Cancer-Fighting Breakfast Boosters

By Neal D. Barnard, MD Adjunct Associate Professor of Medicine at the George Washington University School of Medicine President of the Physicians Committee for Responsible Medicine in Washington, DC Author of the 21-Day Weight Loss Kickstart

Posted on | By Neal D. Barnard, MD | Comments ()

Cancer Fighter #2: Sesame

Top your morning cereal with sesame seeds. Yes, they’ll add a nice crunch, but they are also loaded with vitamin E, a powerful antioxidant. They also provide natural lignans that help balance hormones – a fact that has captured the attention of scientists looking for ways to prevent hormone-related cancers, such as breast and uterine cancer.

Have about one tablespoon of sesame seeds once or twice a week. If you like, save a little for your evening salad.

For extra cancer-fighting power, choose a high-fiber cereal, like old-fashioned oatmeal or bran cereal. Fiber cuts your risk of colon cancer.

 

Cancer Fighter #3: Spinach

So, you’re whipping up an omelet and wondering what to put inside. How about adding some spinach? It’s loaded with folate, a B-vitamin that helps your cells repair DNA damage that could otherwise lead to cancer.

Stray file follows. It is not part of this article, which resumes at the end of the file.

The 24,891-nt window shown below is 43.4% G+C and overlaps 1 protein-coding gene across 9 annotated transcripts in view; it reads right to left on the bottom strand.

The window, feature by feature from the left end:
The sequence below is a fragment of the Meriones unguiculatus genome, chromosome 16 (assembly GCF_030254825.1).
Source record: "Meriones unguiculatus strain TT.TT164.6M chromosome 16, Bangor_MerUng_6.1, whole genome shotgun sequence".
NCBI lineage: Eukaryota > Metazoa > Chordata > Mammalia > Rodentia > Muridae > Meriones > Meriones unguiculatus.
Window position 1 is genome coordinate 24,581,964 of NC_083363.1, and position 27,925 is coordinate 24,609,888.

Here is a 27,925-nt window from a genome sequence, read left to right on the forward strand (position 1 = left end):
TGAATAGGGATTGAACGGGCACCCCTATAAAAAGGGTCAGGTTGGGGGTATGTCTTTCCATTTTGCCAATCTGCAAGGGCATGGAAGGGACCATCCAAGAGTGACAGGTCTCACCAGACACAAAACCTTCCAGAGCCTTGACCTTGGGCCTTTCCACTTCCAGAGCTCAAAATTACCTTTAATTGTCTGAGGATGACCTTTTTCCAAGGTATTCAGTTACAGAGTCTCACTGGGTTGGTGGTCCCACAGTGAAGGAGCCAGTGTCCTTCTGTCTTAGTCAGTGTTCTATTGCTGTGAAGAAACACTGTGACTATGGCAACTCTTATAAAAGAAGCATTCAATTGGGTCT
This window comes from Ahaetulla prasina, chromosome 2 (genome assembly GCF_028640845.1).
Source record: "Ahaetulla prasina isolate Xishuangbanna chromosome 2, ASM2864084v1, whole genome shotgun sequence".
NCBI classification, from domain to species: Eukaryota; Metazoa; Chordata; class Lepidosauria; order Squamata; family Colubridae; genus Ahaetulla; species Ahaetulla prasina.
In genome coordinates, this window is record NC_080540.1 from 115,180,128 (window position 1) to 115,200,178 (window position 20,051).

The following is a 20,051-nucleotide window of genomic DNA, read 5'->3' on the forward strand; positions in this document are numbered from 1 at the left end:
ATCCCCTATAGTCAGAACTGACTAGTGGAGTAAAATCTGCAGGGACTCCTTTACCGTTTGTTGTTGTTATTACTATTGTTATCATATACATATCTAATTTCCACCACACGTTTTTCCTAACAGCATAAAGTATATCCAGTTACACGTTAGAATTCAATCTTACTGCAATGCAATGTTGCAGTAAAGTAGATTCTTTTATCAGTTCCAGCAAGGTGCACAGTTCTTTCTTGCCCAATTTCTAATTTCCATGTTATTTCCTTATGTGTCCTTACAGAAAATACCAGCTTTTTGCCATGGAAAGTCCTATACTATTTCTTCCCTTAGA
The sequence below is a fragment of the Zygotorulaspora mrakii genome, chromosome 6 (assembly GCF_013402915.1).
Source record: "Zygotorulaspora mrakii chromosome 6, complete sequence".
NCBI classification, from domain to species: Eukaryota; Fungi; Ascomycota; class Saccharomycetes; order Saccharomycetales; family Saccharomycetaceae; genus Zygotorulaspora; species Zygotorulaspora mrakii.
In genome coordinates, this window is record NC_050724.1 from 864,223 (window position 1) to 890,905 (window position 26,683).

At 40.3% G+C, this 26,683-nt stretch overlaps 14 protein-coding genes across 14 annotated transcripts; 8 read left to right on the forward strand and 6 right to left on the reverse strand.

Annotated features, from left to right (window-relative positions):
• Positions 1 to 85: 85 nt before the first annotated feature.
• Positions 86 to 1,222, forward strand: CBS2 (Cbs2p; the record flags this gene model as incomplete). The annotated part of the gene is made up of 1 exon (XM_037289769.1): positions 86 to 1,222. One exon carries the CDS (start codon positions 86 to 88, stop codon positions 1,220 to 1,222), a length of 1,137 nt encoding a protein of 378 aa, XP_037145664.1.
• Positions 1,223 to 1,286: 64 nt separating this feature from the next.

Spinach can be used fresh, steamed, or sautéed. If you prefer, try kale, collards, or broccoli. They have folate, too, and they also boost your liver’s ability to remove cancer-causing toxins from your body.

Just two servings a week will help – but green vegetables are so healthful, I’d suggest having them every day.

Ready to go an extra step? Since the omelet itself has a fair amount of cholesterol and none of the cancer-fighting fiber you need, try replacing it with scrambled tofu. It is almost identical to egg whites, readily taking on the flavors of spices and sauces. My favorite breakfast scrambler recipe is made with spinach and potatoes, with a bit of ground turmeric.

Click here for a complete Cancer-Fighting Breakfast Scramble recipe. You can modify it to include spinach and potatoes, tomato and basil, or curry, peas and cilantro.

Neal D. Barnard, MD

Article written by Neal D. Barnard, MD
Adjunct Associate Professor of Medicine at the George Washington University School of Medicine President of the Physicians Committee for Responsible Medicine in Washington, DC Author of Power Foods for the Brain